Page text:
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Garden Photo of the Day

A Terraced Garden in Victoria, Australia

Frank Greenhalgh takes us on an amazing tour of his terraced garden. Can you imagine living where you can enjoy views of the rainforest?

"Frank has just completed landscaping a 1 acre property sloping into a coastal rainforest (temperate) and billabong in the Gippsland Lakes area of Victoria, Australia.  It has been a 10 year project involving the use of over 500 treated pine sleepers and 200t of granite rock for retaining walls; 100t of gravel for the tracks; and 25t of crushed granite rock for curved pathways.

The terraced garden has a number of ‘rooms’ on different levels, which are joined by steps and ramps.  It features a rotunda, dry stone walls, fire pit and BBQ area, and many native and exotic plants.  The garden provides habitat for a wide range of fauna, including kookaburras and echidnas.

The environment created is relaxing and affects all the senses.  This appeal includes the 180 degree vista of the rainforest from the decking of the house; the noises of birds, frogs and the wind blowing the Eucalyptus trees; the smell of the wide range of flowers; the taste of the produce from the kitchen garden and fruit trees; and the feel of the ornamental grasses as you brush against them."

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Comments

  1. user-7007498 02/22/2016

    Frank: I always dreamed of having property on a hillside (mine is nearly flat), but wow, then amount of work this took is crazy. Love the 1st picture looking down on the gazebo. Everything is so integrated with the surrounding landscape. The stonework is so amazing. Absolutely love it, as do your friends who came over to hang out on the "barbie". Thanks for sharing.

    1. frankgreenhalgh 02/22/2016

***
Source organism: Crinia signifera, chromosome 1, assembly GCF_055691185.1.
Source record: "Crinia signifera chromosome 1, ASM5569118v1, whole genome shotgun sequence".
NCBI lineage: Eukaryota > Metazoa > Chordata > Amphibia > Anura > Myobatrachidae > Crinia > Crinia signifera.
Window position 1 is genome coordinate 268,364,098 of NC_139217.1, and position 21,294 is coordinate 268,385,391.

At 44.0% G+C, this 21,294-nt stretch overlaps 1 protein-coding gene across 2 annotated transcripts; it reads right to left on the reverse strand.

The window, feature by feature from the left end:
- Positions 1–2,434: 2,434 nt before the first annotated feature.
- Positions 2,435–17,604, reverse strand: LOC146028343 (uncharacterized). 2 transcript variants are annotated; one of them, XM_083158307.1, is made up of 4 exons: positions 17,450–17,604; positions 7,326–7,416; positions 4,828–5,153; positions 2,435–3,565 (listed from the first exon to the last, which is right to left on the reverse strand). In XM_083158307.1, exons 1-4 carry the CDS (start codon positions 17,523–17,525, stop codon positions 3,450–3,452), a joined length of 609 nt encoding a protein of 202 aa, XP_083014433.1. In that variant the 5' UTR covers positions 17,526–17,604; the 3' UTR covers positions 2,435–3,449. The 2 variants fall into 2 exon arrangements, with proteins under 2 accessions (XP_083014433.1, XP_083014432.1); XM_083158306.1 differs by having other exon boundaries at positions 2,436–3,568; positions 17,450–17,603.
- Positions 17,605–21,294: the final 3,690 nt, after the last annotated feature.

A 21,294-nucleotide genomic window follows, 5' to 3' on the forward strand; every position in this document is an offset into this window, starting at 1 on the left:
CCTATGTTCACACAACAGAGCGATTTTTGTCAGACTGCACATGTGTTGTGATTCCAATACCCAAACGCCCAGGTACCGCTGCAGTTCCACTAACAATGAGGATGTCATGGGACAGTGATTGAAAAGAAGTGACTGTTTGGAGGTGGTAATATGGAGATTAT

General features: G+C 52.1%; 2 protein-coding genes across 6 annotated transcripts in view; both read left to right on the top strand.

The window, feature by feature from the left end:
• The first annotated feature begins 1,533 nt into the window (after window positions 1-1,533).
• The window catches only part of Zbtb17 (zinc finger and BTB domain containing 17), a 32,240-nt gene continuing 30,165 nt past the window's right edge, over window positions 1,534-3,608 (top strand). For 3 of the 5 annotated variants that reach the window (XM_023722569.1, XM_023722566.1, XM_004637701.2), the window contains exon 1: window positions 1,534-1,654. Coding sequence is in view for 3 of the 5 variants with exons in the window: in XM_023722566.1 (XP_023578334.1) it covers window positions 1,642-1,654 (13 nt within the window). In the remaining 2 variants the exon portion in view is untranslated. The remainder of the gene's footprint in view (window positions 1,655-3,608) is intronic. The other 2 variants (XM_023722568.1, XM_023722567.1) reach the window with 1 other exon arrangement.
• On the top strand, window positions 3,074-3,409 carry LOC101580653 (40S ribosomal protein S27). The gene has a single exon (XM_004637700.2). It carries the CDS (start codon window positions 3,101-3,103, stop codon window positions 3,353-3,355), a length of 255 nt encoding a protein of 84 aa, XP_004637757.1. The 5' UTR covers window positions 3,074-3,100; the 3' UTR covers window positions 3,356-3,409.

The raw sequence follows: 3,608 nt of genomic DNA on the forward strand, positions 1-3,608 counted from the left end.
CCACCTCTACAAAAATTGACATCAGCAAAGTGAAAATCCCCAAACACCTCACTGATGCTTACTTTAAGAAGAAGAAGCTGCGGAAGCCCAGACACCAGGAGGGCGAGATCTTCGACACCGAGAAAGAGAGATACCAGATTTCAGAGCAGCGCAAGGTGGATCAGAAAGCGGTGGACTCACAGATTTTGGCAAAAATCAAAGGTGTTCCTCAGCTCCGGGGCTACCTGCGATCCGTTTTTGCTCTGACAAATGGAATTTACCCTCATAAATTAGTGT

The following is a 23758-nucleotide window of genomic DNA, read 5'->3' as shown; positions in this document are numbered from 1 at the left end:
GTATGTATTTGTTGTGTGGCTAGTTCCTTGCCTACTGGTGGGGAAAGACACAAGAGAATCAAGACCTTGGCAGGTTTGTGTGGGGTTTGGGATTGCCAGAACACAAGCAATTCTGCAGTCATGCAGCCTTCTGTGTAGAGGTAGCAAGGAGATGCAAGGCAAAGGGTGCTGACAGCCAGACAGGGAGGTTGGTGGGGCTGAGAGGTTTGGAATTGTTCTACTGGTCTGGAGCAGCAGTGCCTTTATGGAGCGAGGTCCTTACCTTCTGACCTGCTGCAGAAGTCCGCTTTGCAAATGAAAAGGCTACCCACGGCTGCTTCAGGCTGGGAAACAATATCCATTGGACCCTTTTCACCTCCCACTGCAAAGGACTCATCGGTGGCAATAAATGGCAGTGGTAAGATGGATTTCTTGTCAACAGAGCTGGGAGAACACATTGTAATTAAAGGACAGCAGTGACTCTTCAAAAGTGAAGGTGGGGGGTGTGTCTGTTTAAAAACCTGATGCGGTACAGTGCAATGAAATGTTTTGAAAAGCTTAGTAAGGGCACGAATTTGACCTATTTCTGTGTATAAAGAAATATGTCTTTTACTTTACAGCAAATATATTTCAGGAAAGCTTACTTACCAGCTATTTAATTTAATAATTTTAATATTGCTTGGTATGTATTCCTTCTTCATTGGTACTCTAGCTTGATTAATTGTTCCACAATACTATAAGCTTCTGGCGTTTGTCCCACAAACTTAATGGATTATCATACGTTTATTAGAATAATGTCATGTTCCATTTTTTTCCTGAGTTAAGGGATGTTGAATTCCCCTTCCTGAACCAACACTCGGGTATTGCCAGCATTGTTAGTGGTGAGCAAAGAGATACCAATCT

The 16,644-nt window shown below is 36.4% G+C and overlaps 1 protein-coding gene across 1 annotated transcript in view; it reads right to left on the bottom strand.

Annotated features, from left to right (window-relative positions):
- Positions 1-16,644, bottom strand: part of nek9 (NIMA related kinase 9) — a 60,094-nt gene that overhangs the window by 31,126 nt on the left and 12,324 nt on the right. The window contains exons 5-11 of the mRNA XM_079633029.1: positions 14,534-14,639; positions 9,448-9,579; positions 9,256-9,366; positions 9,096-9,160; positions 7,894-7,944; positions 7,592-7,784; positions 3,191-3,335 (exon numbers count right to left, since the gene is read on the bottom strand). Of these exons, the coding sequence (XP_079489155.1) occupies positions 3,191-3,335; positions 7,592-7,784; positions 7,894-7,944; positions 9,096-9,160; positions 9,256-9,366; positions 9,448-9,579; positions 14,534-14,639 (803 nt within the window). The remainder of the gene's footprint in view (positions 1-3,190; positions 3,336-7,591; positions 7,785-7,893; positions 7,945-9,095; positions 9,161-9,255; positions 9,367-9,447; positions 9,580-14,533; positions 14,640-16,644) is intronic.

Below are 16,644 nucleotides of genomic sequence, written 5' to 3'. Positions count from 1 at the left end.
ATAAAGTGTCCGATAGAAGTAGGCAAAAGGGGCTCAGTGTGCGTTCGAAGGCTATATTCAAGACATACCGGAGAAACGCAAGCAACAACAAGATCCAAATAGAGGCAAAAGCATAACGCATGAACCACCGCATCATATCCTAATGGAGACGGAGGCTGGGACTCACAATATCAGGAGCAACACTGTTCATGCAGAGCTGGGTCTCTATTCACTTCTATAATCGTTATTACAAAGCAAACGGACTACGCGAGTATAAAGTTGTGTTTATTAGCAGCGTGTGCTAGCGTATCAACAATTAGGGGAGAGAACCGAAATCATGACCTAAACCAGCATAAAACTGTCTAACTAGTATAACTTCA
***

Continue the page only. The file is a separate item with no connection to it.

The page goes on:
Thanks Kevin - we have a lot of fun in the BBQ area. I use a camp oven to cook roasts using coals in the fire pit.

  2. grannieannie1 02/22/2016

    Thank you for posting your unique garden, Frank. What a striking view at each turn! The colorful gazebo view is outstanding.The high rock wall is my favorite, a respite from the full banquet of plant textures which you've done so beautifully. But I'd also like to have your dry gravel paths where no weeds grow edged by what looks like an unending supply of rocks. A truly wonderful garden!

    1. frankgreenhalgh 02/22/2016

      Thanks GrannieAnnie (what a fantastic name!) - the granite rocks come from a nearby quarry. All the small to medium sized rocks were moved by hand, and a machine was used for the larger ones. Unfortunately, weeds do make their way through the pathways adding to the maintenance work.

  3. wGardens 02/22/2016

    A huge project with a huge pay-off. It is Glorious! Love all the hard-scaping as well as such interesting plantings. That is a great "fishing boy" sculpture!! Thank you for sharing!

    1. frankgreenhalgh 02/22/2016

      Glad you liked the fishing boy Margaret. First time I have seen the word 'hard-scaping' (as opposed to landscaping) - it certainly was hard, but rewarding!

  4. Quiltingmamma 02/22/2016

    Oh, what a lovely property! Do you ever leave? I wouldn't. Flowers, birds, wildlife, beauty and comfort all rolled into one satisfying project.

    1. frankgreenhalgh 02/22/2016

      Nice summary quiltingmamma - I'll use it in the future!

  5. user-4691082 02/22/2016

    Wow-do I feel lazy! You have done a magnificent job Frank! I am in love with your agapanthus, I only have a few... What is that little animal? And, is that lizard real? Gorgeous!

    1. frankgreenhalgh 02/22/2016

      Hi Rhonda - little animals an echidna or spiny anteater. The lizard is garden art, but we have goannas coming into the garden.

  6. diane_lasauce 02/22/2016

    All I can say is WOW!!!

    1. frankgreenhalgh 02/22/2016

      That's plenty Diane - thanks!

  7. NCYarden 02/22/2016

    This is quite the garden endeavor. What an awesome outcome. It looks spectacular and the setting is amazing. You have used all the space wonderfully.

    1. frankgreenhalgh 02/22/2016

      Thanks NC Yarden - I didn't have a grand design plan at the start, but rather a general vision - the design just evolved. If I had the full plan at the start it probably would have put me off the job.

      1. NCYarden 02/22/2016

        That's my kind of gardening! Thanks for sharing.

  8. User avater
    meander1 (Michaele ) 02/22/2016

    The adjectives "amazing" "beautiful", "spectacular" are going to get a lot of exercise today. Your garden, Frank, is all of the above and so much more. Dealing successfully with such a sloping situation takes vision, discipline, and persistence. Often times, the realities of the forces of nature impact the vision part so flexibility and adaptability are also important. The impressively successful outcome of your efforts show that you conquered all challenges.